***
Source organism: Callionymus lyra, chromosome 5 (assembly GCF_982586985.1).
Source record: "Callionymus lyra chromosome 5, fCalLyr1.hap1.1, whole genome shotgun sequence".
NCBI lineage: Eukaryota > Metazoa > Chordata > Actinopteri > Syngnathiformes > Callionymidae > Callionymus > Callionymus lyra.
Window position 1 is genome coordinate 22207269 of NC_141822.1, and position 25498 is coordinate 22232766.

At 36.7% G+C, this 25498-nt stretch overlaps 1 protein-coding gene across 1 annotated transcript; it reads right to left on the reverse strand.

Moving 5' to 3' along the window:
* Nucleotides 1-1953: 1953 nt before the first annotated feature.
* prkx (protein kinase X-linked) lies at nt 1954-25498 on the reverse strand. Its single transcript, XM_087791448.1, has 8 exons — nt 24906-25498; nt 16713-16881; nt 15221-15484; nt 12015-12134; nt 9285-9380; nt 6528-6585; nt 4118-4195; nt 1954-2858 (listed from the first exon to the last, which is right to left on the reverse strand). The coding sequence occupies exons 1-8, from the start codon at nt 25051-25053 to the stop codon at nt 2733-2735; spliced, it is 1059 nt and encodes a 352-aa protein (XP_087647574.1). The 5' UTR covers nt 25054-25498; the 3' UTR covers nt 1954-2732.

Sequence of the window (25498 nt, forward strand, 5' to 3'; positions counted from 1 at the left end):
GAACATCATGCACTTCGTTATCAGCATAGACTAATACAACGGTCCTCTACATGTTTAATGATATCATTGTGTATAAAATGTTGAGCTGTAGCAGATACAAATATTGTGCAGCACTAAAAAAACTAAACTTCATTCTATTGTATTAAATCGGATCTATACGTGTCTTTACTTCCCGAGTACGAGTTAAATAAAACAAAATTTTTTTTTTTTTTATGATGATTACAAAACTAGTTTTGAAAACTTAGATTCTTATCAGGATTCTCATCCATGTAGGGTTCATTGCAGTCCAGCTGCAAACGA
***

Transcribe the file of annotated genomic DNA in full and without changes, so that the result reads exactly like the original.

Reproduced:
Source organism: Callionymus lyra, chromosome 5 (assembly GCF_982586985.1).
Source record: "Callionymus lyra chromosome 5, fCalLyr1.hap1.1, whole genome shotgun sequence".
NCBI lineage: Eukaryota > Metazoa > Chordata > Actinopteri > Syngnathiformes > Callionymidae > Callionymus > Callionymus lyra.
Window position 1 is genome coordinate 22207269 of NC_141822.1, and position 25498 is coordinate 22232766.

At 36.7% G+C, this 25498-nt stretch overlaps 1 protein-coding gene across 1 annotated transcript; it reads right to left on the reverse strand.

Moving 5' to 3' along the window:
* Nucleotides 1-1953: 1953 nt before the first annotated feature.
* prkx (protein kinase X-linked) lies at nt 1954-25498 on the reverse strand. Its single transcript, XM_087791448.1, has 8 exons — nt 24906-25498; nt 16713-16881; nt 15221-15484; nt 12015-12134; nt 9285-9380; nt 6528-6585; nt 4118-4195; nt 1954-2858 (listed from the first exon to the last, which is right to left on the reverse strand). The coding sequence occupies exons 1-8, from the start codon at nt 25051-25053 to the stop codon at nt 2733-2735; spliced, it is 1059 nt and encodes a 352-aa protein (XP_087647574.1). The 5' UTR covers nt 25054-25498; the 3' UTR covers nt 1954-2732.

Sequence of the window (25498 nt, forward strand, 5' to 3'; positions counted from 1 at the left end):
GAACATCATGCACTTCGTTATCAGCATAGACTAATACAACGGTCCTCTACATGTTTAATGATATCATTGTGTATAAAATGTTGAGCTGTAGCAGATACAAATATTGTGCAGCACTAAAAAAACTAAACTTCATTCTATTGTATTAAATCGGATCTATACGTGTCTTTACTTCCCGAGTACGAGTTAAATAAAACAAAATTTTTTTTTTTTTTATGATGATTACAAAACTAGTTTTGAAAACTTAGATTCTTATCAGGATTCTCATCCATGTAGGGTTCATTGCAGTCCAGCTGCAAACGA